Department of Defense
Rockwell Automation Technology Will Help Manufacture Human Tissue Organs

Rockwell Automation Technology Will Help Manufacture Human Tissue, Organs

Jan. 30, 2017
The company will work with the Advanced Regenerative Manufacturing Institute to automate the process of biomanufacturing human tissue and organs.  

Regenerative medicine, according to the Mayo Clinic is a “game-changing area of medicine with the potential to fully heal damaged tissues and organs, offering solutions and hope for people who have conditions that today are beyond repair.

"Regenerative medicine itself isn't new — the first bone marrow and solid-organ transplants were done decades ago. But advances in developmental and cell biology, immunology, and other fields have unlocked new opportunities to refine existing regenerative therapies and develop novel ones.”

Some of the advances are taking place in the biomanufacturing process of human tissue and organs. In that vein, Rockwell Automation announced last week that it  has been selected as a critical industrial automation partner in the Department of Defense’s new public-private Manufacturing USA initiative, the Advanced Regenerative Manufacturing Institute (ARMI).

“ARMI brings together advances in manufacturing, biotech, medicine and life sciences to create new possibilities for those with immediate need for human tissue and organs,” said Blake Moret, CEO of Rockwell Automation.

Federal funding of $80 million will be combined with $214 million of contributions from a prominent consortium, including $10 million from Rockwell Automation, to innovate mass production of tissue and organ biofabrication

ARMI is tasked with developing next-generation manufacturing techniques for repairing and replacing cells and tissues, which may one day lead to the ability to manufacture new skin for soldiers scarred from combat or develop organ-preserving technologies to benefit Americans stuck on organ transplant waiting lists.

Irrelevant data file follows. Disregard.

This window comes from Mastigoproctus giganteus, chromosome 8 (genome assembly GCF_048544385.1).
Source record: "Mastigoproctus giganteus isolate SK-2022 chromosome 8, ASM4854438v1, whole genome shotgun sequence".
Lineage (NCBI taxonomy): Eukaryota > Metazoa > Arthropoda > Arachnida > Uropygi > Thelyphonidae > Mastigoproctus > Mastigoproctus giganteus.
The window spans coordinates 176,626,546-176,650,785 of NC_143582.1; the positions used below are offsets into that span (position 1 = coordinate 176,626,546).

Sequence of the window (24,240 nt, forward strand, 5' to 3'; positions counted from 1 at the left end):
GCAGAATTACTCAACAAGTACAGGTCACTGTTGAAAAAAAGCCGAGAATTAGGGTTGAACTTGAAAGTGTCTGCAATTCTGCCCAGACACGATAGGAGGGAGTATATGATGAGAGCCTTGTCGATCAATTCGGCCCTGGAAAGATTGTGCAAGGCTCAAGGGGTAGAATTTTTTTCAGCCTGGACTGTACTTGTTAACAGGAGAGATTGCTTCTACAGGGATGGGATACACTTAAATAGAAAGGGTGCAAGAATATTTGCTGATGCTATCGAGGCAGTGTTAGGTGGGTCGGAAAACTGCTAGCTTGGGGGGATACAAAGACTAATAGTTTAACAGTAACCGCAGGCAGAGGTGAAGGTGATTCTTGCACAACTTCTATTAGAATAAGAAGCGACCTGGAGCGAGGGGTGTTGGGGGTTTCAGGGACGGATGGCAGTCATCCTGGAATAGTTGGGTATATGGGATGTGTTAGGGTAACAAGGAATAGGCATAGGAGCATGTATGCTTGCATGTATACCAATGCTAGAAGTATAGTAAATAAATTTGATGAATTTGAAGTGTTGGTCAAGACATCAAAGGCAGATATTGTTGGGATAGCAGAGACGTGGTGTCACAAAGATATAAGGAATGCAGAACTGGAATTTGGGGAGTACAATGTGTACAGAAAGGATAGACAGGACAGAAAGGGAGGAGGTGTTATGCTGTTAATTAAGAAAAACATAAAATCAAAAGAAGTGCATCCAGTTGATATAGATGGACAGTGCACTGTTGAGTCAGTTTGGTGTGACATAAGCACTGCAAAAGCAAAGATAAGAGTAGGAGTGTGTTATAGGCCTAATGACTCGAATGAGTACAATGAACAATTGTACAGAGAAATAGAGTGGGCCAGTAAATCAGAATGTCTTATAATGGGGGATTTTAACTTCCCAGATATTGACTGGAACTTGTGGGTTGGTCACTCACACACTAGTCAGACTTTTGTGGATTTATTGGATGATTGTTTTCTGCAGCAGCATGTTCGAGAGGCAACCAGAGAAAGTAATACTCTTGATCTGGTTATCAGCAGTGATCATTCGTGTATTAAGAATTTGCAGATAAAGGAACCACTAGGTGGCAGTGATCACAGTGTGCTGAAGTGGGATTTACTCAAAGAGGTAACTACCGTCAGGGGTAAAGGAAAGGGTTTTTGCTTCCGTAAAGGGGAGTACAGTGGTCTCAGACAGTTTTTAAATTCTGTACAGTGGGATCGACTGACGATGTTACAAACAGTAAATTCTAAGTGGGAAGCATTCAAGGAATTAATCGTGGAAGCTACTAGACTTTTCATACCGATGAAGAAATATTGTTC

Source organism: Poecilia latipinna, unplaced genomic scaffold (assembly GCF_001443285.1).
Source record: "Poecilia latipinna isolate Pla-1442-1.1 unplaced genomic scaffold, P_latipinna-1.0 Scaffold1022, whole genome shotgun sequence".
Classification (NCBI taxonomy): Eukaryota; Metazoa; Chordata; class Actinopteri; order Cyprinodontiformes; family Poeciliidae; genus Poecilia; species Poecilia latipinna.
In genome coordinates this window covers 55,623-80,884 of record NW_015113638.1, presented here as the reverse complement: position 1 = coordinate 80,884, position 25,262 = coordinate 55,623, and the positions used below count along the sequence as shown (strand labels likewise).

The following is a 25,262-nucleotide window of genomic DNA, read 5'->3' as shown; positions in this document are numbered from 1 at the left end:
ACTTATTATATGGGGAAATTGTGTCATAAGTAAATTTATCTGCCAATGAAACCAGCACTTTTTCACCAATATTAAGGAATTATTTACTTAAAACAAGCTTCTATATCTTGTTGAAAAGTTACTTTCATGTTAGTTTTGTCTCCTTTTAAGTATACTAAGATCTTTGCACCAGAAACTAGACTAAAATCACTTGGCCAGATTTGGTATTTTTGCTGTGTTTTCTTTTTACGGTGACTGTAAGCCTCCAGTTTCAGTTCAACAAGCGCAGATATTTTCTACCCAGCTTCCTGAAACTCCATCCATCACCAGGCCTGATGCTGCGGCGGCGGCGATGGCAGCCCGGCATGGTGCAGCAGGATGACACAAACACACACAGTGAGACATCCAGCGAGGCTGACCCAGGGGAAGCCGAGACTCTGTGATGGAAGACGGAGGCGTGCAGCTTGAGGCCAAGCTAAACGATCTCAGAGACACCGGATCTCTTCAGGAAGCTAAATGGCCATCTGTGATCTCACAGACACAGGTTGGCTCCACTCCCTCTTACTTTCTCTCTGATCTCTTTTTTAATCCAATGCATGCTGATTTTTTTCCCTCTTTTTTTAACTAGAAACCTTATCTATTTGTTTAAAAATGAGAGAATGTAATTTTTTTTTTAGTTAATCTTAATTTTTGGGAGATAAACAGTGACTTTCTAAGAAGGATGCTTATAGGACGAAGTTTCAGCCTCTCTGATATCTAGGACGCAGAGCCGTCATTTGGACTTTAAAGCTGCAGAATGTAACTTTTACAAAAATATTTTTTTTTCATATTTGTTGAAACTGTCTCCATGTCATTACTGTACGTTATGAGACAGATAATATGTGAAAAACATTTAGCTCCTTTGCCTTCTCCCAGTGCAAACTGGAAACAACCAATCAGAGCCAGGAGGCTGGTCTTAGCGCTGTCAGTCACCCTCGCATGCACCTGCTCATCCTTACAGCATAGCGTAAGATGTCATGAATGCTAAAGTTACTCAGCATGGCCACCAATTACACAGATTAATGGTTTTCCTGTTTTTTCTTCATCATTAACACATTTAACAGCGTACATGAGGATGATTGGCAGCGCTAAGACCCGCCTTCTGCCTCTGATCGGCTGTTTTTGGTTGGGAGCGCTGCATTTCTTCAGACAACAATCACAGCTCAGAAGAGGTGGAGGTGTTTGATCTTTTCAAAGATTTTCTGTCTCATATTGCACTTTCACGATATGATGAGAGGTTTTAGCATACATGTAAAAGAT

The institute is focusing on solving the cross-cutting manufacturing challenges that stand in the way of producing new synthetic tissues and organs—such as improving the availability, reproducibility, accessibility, and standardization of manufacturing materials, technologies, and processes to create tissue and organ products. Leaders from a multitude of disciplines, from cell biology and bioengineering to materials science and computer modeling are collaborating under the institute's guiance. The partners are working to develop high-throughput culture and 3D biofabication techniques to non-invasive, real-time testing and sensing to measure the viability of engineered tissue constructs.

Industry partners include: Abbott, Autodesk, Becton Dickinson, Celularity, DEKA Research & Development, GenCure, Humacyte, Lonza, Medtronic, Rockwell Automation, and United Therapeutics

Government and non-profit organizations include: FIRST, the State of New Hampshire, and Manufacturing Extension Partnerships in multiple states

And Universities and other schools include: Arizona State University, Boston University, Cedars-Sinai Medical Center, Dartmouth College, Harvard University, Massachusetts Institute of Technology, Rutgers, Stanford University, the University of Florida, the University of Minnesota, the University of New Hampshire, Worcester Polytechnic Institute, and Yale University